The skinny on ad skipping in Canada

Magna's deep dive into Canadians' tolerance for online video ads.

IPG Mediabrands’ global intelligence, investment and innovation arm Magna recently concluded a deep dive into what it takes to make video consumers hit the “skip” button on an ad.

The study, which used a media trial of 20,000 people around the world, saw an average skip rate of 52%. Canadians’ rate of skipping was on par with the global average, with people typically consuming ad content for 7.6 seconds before hitting the “skip” button. U.S. respondents watch the least amount of an ad before hitting the button (5.5 seconds).

Magna determined that for most people, skipping ads is simply “an ingrained behaviour” (although Asian populations were particularly driven to skip ads). In fact, the most popular reason given for skipping ads in Canada (and most other markets) is that they simply “usually skip.” The second-most common reason in Canada is that the ad is not relevant.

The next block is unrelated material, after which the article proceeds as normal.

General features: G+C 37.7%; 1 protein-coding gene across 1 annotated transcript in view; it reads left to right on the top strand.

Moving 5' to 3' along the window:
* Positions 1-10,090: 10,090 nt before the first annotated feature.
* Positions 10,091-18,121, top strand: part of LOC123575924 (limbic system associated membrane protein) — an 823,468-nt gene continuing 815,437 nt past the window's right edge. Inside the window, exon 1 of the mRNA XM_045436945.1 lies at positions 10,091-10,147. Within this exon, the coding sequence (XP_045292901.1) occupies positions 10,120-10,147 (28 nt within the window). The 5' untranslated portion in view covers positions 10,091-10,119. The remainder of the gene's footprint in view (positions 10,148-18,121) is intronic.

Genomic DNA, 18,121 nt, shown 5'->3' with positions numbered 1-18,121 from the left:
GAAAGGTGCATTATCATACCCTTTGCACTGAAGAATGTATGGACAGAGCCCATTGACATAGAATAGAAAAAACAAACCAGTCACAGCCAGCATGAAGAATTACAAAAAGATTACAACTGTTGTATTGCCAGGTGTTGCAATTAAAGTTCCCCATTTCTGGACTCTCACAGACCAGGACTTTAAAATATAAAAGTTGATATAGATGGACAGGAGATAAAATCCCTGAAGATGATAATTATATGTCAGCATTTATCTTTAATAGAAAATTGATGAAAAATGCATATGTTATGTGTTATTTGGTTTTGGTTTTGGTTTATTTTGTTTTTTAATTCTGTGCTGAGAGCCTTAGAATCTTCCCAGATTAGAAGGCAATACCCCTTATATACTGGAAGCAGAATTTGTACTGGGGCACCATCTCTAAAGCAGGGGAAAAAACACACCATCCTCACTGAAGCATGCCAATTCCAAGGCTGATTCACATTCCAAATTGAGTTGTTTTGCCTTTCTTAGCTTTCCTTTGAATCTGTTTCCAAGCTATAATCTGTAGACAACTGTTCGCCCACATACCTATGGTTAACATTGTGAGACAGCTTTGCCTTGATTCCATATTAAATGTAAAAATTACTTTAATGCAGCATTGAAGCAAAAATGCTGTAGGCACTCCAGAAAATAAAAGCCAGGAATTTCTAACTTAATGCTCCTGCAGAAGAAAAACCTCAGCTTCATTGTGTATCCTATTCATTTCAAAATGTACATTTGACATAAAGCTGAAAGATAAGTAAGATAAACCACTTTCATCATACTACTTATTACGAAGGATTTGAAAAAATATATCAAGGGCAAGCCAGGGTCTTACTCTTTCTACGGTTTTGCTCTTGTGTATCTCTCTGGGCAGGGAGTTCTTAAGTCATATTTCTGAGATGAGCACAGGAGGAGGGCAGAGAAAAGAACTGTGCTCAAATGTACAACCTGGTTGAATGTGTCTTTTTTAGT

Ad skipping also happens equally on all devices, according to Mediabrands Insights, with the company’s VP Chris Herlihey saying that the study is evidence that companies shouldn’t fight ad skipping, but instead learn from it. “Emotional ads that organically weave the brand into a story generate the most impact with consumers.”

It’s also worth noting that just because someone skips an ad does not mean that it will be forgotten. The study found that ad recall was still uninterrupted for 27% of those who skipped the ads. For aided recall, the number goes up to 40%. The more of an ad that is consumed, the higher the recall, with the value of the ad effected in an almost-perfect correlation.¬†For example, when an ad is consumed at 40%, the impression is worth 56% of the value of a completed ad.

For shorter ads, skip rates go down – 31% of respondents say that if an ad is short enough (although the exact definition of “short enough” was ambiguous), they will wait out the ads.

Consumers who complete an ad that can be skipped, but they choose not to skip it, are more likely to view the brand positively than those who are essentially forced to complete a non-skippable ad. They view the ad as more trustworthy (62% vs. 56%) and more informative (60% vs. 55%).